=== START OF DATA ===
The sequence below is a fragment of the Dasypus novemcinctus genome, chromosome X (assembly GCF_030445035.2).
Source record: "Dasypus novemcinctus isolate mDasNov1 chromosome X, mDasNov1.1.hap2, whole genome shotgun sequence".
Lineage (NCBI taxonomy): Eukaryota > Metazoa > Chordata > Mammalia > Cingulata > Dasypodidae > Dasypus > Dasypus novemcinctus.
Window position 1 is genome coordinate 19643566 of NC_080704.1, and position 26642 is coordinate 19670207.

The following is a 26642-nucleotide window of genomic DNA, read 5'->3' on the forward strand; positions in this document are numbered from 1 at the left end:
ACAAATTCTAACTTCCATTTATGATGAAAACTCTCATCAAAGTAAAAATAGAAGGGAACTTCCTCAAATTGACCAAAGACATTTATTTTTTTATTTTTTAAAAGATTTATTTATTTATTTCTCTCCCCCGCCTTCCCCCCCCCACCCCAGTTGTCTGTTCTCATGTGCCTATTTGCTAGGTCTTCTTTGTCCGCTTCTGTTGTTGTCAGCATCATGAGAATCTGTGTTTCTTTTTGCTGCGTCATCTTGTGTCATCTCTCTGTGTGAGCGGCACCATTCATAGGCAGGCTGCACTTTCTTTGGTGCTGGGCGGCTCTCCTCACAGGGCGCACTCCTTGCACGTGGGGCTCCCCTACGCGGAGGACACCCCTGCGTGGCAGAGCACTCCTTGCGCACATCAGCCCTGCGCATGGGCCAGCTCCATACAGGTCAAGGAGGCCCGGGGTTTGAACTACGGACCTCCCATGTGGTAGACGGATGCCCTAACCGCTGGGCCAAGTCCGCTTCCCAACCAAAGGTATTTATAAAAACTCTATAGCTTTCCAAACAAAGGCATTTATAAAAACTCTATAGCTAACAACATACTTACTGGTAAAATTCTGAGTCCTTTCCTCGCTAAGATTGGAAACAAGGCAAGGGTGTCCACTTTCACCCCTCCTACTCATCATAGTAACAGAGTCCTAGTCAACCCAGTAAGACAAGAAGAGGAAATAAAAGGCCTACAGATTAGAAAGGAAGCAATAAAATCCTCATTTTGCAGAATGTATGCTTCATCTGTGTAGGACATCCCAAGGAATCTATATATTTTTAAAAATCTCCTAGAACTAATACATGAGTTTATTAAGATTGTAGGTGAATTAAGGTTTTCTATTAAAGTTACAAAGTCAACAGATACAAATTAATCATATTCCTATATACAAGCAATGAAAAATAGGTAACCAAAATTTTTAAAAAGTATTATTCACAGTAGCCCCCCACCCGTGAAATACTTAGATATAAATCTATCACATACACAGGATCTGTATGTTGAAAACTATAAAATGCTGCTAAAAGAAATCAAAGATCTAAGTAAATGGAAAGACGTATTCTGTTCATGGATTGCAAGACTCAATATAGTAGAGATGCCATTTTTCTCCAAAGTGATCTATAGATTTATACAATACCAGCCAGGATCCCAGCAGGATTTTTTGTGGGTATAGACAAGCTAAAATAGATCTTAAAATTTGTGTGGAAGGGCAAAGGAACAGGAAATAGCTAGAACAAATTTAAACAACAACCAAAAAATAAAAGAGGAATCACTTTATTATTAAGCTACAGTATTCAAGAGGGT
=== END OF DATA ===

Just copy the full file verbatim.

The sequence below is a fragment of the Dasypus novemcinctus genome, chromosome X (assembly GCF_030445035.2).
Source record: "Dasypus novemcinctus isolate mDasNov1 chromosome X, mDasNov1.1.hap2, whole genome shotgun sequence".
Lineage (NCBI taxonomy): Eukaryota > Metazoa > Chordata > Mammalia > Cingulata > Dasypodidae > Dasypus > Dasypus novemcinctus.
Window position 1 is genome coordinate 19643566 of NC_080704.1, and position 26642 is coordinate 19670207.

The following is a 26642-nucleotide window of genomic DNA, read 5'->3' on the forward strand; positions in this document are numbered from 1 at the left end:
ACAAATTCTAACTTCCATTTATGATGAAAACTCTCATCAAAGTAAAAATAGAAGGGAACTTCCTCAAATTGACCAAAGACATTTATTTTTTTATTTTTTAAAAGATTTATTTATTTATTTCTCTCCCCCGCCTTCCCCCCCCCACCCCAGTTGTCTGTTCTCATGTGCCTATTTGCTAGGTCTTCTTTGTCCGCTTCTGTTGTTGTCAGCATCATGAGAATCTGTGTTTCTTTTTGCTGCGTCATCTTGTGTCATCTCTCTGTGTGAGCGGCACCATTCATAGGCAGGCTGCACTTTCTTTGGTGCTGGGCGGCTCTCCTCACAGGGCGCACTCCTTGCACGTGGGGCTCCCCTACGCGGAGGACACCCCTGCGTGGCAGAGCACTCCTTGCGCACATCAGCCCTGCGCATGGGCCAGCTCCATACAGGTCAAGGAGGCCCGGGGTTTGAACTACGGACCTCCCATGTGGTAGACGGATGCCCTAACCGCTGGGCCAAGTCCGCTTCCCAACCAAAGGTATTTATAAAAACTCTATAGCTTTCCAAACAAAGGCATTTATAAAAACTCTATAGCTAACAACATACTTACTGGTAAAATTCTGAGTCCTTTCCTCGCTAAGATTGGAAACAAGGCAAGGGTGTCCACTTTCACCCCTCCTACTCATCATAGTAACAGAGTCCTAGTCAACCCAGTAAGACAAGAAGAGGAAATAAAAGGCCTACAGATTAGAAAGGAAGCAATAAAATCCTCATTTTGCAGAATGTATGCTTCATCTGTGTAGGACATCCCAAGGAATCTATATATTTTTAAAAATCTCCTAGAACTAATACATGAGTTTATTAAGATTGTAGGTGAATTAAGGTTTTCTATTAAAGTTACAAAGTCAACAGATACAAATTAATCATATTCCTATATACAAGCAATGAAAAATAGGTAACCAAAATTTTTAAAAAGTATTATTCACAGTAGCCCCCCACCCGTGAAATACTTAGATATAAATCTATCACATACACAGGATCTGTATGTTGAAAACTATAAAATGCTGCTAAAAGAAATCAAAGATCTAAGTAAATGGAAAGACGTATTCTGTTCATGGATTGCAAGACTCAATATAGTAGAGATGCCATTTTTCTCCAAAGTGATCTATAGATTTATACAATACCAGCCAGGATCCCAGCAGGATTTTTTGTGGGTATAGACAAGCTAAAATAGATCTTAAAATTTGTGTGGAAGGGCAAAGGAACAGGAAATAGCTAGAACAAATTTAAACAACAACCAAAAAATAAAAGAGGAATCACTTTATTATTAAGCTACAGTATTCAAGAGGGT